• The phone rings twice and then goes dead.

  • The phone goes dead without ringing at all, even though I have dialed the correct number.

  • The phone is answered by an automated voice that says, “This mailbox has not been connected yet.” At this point the line disconnects. My favorite, however, is the ever-popular

  • “This mailbox is full. Please hang up now.”

Did you know how this is how your telephone is being answered? I’ll bet you didn’t. As somebody who makes a whole lot of phone calls at a time, I can tell you that this is what is going on when your cell phone does not think you are listening.

For the most part, I am a person who likes modern technology. The digital video recorder, which allows me to watch television shows when I want to watch them and pause them whenever the phone rings, is a miracle to me.

I also like our toilet seat that washes you and dries you while you’re sitting lazily in the bathroom being pampered. (I’ve heard the ones in Japan actually apply a scented powder to your rear end, but I’d have to actually fly to Japan to find out and I hate to fly.)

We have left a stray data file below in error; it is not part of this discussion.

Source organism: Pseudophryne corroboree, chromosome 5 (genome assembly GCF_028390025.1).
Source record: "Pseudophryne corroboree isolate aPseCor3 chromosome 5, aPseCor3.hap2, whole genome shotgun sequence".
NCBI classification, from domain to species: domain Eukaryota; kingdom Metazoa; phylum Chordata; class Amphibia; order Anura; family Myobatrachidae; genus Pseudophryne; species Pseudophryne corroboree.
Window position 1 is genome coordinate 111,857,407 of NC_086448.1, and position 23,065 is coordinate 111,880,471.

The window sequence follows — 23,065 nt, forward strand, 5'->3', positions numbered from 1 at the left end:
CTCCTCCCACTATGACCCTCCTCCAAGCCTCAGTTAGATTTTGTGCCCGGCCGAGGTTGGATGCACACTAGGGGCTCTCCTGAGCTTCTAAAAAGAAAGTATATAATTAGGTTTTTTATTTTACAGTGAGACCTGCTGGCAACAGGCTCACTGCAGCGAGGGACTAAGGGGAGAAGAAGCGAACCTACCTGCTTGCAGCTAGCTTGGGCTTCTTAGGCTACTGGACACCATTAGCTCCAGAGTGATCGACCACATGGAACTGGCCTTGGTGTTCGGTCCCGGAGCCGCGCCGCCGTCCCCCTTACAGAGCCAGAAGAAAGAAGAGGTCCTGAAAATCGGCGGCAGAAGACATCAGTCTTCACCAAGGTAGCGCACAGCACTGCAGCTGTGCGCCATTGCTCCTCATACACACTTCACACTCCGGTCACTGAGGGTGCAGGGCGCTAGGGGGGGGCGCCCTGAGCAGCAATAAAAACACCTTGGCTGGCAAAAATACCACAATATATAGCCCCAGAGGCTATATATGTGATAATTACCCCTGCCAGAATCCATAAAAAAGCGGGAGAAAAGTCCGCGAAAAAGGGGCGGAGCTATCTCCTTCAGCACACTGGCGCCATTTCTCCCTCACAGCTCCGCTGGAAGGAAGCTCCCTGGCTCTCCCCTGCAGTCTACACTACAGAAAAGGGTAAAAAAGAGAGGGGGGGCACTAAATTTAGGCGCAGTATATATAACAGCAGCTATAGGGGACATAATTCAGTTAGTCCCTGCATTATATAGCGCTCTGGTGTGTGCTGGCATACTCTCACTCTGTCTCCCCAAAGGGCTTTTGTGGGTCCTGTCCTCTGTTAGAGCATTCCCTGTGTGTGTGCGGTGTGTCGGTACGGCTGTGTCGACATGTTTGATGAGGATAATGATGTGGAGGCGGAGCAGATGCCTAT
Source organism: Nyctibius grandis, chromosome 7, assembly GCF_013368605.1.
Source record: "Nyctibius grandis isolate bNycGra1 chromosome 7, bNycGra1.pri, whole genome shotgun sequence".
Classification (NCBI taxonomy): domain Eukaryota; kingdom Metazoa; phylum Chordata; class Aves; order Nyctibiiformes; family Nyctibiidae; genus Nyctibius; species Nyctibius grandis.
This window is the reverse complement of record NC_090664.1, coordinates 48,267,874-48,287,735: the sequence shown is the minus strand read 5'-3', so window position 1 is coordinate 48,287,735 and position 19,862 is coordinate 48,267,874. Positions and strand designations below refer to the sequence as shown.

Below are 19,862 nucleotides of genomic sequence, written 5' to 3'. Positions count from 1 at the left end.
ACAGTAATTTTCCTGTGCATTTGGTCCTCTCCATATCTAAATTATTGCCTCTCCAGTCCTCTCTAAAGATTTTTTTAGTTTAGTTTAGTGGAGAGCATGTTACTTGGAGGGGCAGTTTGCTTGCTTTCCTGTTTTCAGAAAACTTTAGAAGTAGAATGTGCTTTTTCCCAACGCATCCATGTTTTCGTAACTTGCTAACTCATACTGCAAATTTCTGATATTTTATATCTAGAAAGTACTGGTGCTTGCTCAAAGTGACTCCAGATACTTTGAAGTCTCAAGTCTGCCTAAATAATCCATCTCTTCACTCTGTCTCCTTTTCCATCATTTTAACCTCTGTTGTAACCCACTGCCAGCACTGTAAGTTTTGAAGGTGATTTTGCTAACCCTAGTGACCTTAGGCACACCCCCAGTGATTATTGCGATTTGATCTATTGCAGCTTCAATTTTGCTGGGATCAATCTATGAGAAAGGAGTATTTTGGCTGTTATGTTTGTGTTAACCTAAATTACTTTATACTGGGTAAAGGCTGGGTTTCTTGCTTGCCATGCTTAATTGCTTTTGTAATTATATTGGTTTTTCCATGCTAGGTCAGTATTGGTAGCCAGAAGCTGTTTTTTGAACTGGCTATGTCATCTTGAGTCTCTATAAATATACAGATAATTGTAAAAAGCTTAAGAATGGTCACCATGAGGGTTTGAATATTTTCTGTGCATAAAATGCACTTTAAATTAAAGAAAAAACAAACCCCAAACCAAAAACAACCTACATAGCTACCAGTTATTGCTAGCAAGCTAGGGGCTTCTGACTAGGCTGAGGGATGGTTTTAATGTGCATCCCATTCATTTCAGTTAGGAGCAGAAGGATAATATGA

Oh, there are modern gizmos everywhere to get me excited. But when people show me their cell phones, I am not as impressed. Yes, they are great for taking pictures. Yes you can play all sorts of nifty games on them. Yes, you can read scriptures on them (and maybe even shop on eBay on them while you are pretending to read scriptures on them in gospel doctrine class, for all I know).

But as for actually talking on the cell phones, I’m not so sure. Talking on a cell phone is kind of like praying while you’re watching television. In either case, I’m not sure whether the signal actually gets through, or if it’s just bouncing off the ceiling. And in both cases, the signal in question is something that could be extremely important.

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About Kathryn H. Kidd

Kathryn H. Kidd has been writing fiction, nonfiction, and "anything for money" longer than most of her readers have even been alive. She has something to say on every topic, and the possibility that her opinions may be dead wrong has never stopped her from expressing them at every opportunity.